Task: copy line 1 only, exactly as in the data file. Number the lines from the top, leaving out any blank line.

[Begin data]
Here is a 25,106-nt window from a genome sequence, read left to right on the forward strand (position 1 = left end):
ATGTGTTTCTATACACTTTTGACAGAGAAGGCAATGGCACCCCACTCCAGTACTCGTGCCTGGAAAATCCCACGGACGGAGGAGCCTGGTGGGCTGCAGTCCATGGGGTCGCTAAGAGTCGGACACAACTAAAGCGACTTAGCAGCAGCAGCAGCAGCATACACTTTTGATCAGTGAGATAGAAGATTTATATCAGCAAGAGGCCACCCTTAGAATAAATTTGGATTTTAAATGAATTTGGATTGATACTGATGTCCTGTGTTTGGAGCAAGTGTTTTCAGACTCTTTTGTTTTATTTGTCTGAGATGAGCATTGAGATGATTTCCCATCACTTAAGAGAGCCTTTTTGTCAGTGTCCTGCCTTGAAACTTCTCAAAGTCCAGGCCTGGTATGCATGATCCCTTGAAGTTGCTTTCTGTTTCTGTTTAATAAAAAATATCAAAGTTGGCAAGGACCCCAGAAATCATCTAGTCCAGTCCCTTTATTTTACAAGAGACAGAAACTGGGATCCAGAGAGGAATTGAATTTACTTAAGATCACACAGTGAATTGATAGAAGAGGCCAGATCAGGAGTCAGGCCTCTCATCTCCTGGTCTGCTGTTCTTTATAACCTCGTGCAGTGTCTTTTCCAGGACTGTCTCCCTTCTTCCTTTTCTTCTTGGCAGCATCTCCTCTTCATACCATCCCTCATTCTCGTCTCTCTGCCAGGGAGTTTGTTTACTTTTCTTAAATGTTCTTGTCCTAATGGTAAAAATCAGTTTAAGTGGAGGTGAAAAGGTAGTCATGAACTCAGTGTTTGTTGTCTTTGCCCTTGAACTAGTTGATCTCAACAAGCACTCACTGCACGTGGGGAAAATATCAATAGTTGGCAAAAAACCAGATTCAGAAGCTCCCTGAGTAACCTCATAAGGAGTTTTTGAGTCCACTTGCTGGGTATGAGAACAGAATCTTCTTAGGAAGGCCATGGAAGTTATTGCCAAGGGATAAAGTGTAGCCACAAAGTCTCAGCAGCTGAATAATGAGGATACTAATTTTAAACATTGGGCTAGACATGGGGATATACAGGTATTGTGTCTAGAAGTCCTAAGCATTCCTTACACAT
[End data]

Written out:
Here is a 25,106-nt window from a genome sequence, read left to right on the forward strand (position 1 = left end):